Book Review: “The Claimant”

by Simon Anderson

Published by:  Copyright 2011 Simon Anderson

ISBN 1461042399

I picked up this novel after a visit to the site of the battlefield of Towton, just south of York.  It was Palm Sunday and a sweet, April morning, very different from the Palm Sunday of the battle on 29 March 1461.  That had dawned bitter and grey with an aching, cold wind that brought the threat of snow.  The battle was the bloody and decisive finale to the Wars of the Roses, ending with the rout of the Lancastrian armies and victory for the House of York.  It is said to have been the biggest, bloodiest battle ever fought on English soil and some 28,000 lay dead: slaughtered with sword, bill hook and battle-axe, or with the cruel cold, many trampled underfoot in the rout or drowned in the swollen beck.

Fired up with such tales of ancient deeds and misdeeds, I opened the book and started to read.  The novel opens with the Battle of Ludford Bridge after which the Yorkist hero, Richard Wardlow, is separated from his father and in retreat with a small band of loyal men.  Hidden from view, he watches, impotent, the ignominious slaughter of his father by one Edmund of Calais.  He vows vengeance and the story then leads us through the mediaeval landscape of the Clwyd hills and Welsh Marches as the rival claimants for the Wardlow Estate try to take back what they each believe to be their own.

This is potentially a cracking good yarn but sadly failed to grip and hold my attention as well as it might.  Anderson is a good writer who knows his subject and period, almost to a fault.  Certainly, for those with a taste for the minutiae of mediaeval warfare, there is plenty to please.  For me, I found this of less interest and, indeed on occasions, a little contrived and distracting.  However, Anderson did succeed in conjuring up some of the historical atmosphere and made a reasonable fist of developing characters with relevance to a modern readership.  He also managed to lead the reader passably well through the shifting political maze of the time.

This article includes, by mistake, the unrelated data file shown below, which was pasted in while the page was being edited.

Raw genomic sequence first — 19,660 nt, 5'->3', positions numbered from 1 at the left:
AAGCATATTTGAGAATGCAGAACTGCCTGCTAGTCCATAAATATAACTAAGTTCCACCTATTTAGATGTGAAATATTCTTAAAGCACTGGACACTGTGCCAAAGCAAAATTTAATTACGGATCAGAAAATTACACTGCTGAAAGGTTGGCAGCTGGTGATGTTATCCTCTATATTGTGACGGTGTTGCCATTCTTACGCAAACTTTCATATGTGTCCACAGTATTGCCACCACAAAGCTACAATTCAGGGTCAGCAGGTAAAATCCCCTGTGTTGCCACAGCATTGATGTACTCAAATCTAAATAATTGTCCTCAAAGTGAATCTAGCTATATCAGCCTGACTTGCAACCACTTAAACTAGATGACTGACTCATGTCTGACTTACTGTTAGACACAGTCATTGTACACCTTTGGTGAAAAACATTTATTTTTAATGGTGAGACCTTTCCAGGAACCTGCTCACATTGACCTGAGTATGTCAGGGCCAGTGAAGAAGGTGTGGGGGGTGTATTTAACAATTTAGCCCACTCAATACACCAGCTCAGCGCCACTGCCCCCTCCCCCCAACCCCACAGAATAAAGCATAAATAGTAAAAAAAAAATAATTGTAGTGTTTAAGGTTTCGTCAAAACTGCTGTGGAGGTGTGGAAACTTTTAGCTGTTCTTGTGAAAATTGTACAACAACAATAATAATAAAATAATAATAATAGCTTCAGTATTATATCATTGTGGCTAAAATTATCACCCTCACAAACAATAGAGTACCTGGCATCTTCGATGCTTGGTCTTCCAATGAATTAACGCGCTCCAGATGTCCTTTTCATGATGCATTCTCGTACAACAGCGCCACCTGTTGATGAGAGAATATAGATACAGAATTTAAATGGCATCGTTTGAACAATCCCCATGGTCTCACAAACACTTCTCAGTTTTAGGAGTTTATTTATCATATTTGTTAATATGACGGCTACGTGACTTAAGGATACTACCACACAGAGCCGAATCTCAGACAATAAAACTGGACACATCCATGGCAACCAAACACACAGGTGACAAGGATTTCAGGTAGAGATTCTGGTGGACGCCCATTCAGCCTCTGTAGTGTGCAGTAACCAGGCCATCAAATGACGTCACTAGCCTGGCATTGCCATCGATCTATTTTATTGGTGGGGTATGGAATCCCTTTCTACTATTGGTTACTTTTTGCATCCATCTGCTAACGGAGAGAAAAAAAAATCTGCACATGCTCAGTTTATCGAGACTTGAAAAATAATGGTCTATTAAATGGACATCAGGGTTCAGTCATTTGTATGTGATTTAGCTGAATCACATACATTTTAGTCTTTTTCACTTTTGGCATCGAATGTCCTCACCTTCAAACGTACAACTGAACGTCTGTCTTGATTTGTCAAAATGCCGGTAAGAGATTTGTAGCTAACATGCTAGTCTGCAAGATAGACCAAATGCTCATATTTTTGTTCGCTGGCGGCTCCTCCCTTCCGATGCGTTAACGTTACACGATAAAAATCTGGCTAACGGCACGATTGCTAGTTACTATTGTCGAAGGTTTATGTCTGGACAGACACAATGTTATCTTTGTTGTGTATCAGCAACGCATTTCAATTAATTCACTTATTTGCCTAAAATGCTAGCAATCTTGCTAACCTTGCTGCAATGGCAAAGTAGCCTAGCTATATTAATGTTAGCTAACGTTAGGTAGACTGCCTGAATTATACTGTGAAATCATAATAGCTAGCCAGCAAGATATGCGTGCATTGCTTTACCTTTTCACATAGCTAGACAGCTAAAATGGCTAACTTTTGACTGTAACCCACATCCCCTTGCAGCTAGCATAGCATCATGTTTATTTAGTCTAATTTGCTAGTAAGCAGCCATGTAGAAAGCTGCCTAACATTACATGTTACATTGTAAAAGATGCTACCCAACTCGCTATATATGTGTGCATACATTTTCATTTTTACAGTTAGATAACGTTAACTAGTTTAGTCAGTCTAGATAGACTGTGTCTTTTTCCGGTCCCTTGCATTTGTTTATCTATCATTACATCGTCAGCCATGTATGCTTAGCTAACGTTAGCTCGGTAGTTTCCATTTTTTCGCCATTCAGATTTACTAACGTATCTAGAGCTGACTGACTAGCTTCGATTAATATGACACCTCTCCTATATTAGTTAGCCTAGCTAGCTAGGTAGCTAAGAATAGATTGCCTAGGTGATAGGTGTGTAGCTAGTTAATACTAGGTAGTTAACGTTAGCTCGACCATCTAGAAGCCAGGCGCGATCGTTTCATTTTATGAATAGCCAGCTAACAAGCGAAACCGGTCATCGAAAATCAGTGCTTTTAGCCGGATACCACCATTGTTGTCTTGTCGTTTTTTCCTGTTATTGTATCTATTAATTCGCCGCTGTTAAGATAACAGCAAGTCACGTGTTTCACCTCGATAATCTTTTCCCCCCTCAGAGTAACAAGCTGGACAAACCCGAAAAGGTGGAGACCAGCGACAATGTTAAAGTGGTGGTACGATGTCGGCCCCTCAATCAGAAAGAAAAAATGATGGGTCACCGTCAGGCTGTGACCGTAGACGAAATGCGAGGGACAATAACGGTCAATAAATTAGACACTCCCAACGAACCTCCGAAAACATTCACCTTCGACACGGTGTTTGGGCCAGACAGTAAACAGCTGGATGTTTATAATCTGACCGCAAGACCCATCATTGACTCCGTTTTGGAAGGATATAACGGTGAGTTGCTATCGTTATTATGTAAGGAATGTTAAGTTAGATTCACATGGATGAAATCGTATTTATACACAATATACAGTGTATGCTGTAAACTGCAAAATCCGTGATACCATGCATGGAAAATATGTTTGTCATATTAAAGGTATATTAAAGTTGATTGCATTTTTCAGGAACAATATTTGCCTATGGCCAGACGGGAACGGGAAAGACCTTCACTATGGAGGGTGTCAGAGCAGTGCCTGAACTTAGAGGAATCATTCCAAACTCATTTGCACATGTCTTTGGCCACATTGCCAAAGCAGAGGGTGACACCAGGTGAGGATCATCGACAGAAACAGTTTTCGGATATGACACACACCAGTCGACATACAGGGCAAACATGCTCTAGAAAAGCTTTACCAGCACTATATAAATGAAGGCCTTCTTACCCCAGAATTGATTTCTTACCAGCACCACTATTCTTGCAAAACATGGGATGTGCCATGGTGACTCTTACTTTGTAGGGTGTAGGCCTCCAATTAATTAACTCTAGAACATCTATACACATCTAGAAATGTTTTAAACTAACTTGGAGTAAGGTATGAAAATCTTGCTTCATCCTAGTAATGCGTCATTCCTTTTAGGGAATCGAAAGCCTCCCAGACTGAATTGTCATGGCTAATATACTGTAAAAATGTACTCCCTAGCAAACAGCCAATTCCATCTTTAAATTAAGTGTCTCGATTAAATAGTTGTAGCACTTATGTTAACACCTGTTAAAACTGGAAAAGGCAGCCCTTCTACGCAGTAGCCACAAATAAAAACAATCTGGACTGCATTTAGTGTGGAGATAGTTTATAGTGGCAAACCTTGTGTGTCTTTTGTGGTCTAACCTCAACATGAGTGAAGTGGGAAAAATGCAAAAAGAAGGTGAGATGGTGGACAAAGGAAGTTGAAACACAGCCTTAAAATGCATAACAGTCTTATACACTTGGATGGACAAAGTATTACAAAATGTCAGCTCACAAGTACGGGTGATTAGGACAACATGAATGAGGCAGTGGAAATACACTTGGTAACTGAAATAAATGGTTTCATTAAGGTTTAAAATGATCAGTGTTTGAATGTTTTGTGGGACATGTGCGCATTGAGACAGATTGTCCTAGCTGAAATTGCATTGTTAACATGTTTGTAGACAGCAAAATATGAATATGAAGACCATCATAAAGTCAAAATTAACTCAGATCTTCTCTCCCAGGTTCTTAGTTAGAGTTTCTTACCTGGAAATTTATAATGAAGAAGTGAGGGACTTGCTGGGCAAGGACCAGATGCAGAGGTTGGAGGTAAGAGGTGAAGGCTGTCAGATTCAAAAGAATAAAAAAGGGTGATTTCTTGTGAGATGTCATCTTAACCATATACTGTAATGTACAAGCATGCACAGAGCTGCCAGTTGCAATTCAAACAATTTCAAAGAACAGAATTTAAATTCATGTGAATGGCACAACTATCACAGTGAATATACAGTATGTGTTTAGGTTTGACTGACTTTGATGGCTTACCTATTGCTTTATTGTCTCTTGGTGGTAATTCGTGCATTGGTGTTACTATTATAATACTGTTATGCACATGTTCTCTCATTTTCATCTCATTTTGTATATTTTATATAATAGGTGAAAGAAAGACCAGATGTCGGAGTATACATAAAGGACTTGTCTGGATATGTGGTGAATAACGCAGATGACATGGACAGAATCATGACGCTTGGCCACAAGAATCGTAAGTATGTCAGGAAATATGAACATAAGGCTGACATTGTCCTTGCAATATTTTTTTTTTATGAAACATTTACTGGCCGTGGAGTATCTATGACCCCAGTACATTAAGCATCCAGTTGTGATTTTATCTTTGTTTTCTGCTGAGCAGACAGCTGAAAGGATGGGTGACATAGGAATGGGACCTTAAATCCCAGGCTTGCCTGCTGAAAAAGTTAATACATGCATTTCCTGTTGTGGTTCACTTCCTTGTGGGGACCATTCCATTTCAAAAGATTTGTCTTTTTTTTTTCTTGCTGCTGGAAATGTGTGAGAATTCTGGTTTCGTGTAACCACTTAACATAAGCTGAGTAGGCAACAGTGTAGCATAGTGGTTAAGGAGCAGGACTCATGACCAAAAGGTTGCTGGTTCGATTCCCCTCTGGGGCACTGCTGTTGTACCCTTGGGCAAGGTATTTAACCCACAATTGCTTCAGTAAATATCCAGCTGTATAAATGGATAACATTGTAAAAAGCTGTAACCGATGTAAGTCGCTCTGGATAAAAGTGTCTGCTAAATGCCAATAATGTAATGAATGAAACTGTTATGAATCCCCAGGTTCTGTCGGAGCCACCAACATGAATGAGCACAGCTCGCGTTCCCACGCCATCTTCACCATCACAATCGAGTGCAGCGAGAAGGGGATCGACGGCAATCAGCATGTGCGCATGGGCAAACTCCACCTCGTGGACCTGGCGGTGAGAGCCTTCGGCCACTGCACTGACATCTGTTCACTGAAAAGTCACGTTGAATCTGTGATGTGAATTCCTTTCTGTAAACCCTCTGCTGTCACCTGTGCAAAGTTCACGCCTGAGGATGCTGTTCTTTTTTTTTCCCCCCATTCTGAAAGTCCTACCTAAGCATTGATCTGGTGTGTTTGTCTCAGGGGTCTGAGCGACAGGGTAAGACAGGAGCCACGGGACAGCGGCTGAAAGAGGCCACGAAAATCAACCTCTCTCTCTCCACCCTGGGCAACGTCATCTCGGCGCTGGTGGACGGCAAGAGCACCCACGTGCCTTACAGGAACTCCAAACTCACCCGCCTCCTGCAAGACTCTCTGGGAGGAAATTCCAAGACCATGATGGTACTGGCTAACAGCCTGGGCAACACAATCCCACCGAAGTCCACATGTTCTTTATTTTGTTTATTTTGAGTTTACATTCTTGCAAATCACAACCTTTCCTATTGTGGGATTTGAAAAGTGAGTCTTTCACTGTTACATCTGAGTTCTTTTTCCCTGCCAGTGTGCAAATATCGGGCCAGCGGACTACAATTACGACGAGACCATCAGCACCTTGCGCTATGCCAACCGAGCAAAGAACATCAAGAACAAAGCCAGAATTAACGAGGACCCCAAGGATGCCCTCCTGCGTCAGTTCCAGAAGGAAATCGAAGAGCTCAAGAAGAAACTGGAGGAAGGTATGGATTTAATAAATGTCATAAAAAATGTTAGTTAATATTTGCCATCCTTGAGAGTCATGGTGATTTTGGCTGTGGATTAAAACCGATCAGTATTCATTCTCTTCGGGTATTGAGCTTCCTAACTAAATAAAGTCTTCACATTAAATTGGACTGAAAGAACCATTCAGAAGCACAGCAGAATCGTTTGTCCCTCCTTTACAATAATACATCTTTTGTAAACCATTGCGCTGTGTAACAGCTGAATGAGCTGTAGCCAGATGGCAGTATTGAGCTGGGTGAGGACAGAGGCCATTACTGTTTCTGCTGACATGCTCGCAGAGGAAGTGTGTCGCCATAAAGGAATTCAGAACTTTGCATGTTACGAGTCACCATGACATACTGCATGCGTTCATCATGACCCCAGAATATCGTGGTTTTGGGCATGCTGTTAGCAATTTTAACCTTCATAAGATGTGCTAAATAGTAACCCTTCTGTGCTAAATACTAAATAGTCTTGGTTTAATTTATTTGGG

Regrettably, what was also distracting and not a little irritating was the rather sloppy visual and typographical presentation of the book.  This author is self-published and unfortunately this is evident in many little ways.  There are a number of typographical errors which, admittedly, one has come to expect from even the best publishing houses these days.  However, accidental switching of the name of at least one main character is disconcerting and, with the ‘find and replace’ facility at our modern fingertips, unforgiveable.  More glaring still is the lack of consistency in the layout, particularly in the separation of the chapters.  There might be almost a whole page between the end of one and the start of the next while the start of another may be crushed up almost tight as can be to the closing lines of the last.  Chapter length is also rather variable.  This in itself is not hugely problematic, but one particular chapter stands out as being ridiculously short at barely half a page for no good literary reason that I could fathom.

These criticisms might appear to be over-picky, but a good editor would have sorted these out and tightened up plot and character development.  It is a shame that this author wasn’t able to enjoy this advantage as I feel sure, with the right assistance, this could have been honed to a much better book about a significant and neglected period of English history.

–  Louella Chesterman

Louella Chesterman has appeared on ‘Book It!’ radio broadcasts on several occasions, both as a book reviewer, and as a writer.

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